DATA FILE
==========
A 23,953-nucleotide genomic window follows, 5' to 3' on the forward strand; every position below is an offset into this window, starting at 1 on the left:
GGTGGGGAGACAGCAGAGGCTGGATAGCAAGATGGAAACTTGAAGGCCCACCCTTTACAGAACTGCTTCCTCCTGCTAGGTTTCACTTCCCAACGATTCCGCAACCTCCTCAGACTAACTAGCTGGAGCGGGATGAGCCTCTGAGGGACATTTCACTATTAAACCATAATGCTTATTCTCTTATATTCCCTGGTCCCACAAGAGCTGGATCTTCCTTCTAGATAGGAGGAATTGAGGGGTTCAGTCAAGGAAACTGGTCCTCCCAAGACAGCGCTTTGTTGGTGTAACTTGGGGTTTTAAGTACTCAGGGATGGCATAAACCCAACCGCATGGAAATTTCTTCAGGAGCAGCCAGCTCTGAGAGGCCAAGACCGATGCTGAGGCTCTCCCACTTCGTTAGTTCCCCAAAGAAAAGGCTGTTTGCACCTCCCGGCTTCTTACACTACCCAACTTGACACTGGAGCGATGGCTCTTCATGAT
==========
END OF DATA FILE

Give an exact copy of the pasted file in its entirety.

A 23,953-nucleotide genomic window follows, 5' to 3' on the forward strand; every position below is an offset into this window, starting at 1 on the left:
GGTGGGGAGACAGCAGAGGCTGGATAGCAAGATGGAAACTTGAAGGCCCACCCTTTACAGAACTGCTTCCTCCTGCTAGGTTTCACTTCCCAACGATTCCGCAACCTCCTCAGACTAACTAGCTGGAGCGGGATGAGCCTCTGAGGGACATTTCACTATTAAACCATAATGCTTATTCTCTTATATTCCCTGGTCCCACAAGAGCTGGATCTTCCTTCTAGATAGGAGGAATTGAGGGGTTCAGTCAAGGAAACTGGTCCTCCCAAGACAGCGCTTTGTTGGTGTAACTTGGGGTTTTAAGTACTCAGGGATGGCATAAACCCAACCGCATGGAAATTTCTTCAGGAGCAGCCAGCTCTGAGAGGCCAAGACCGATGCTGAGGCTCTCCCACTTCGTTAGTTCCCCAAAGAAAAGGCTGTTTGCACCTCCCGGCTTCTTACACTACCCAACTTGACACTGGAGCGATGGCTCTTCATGAT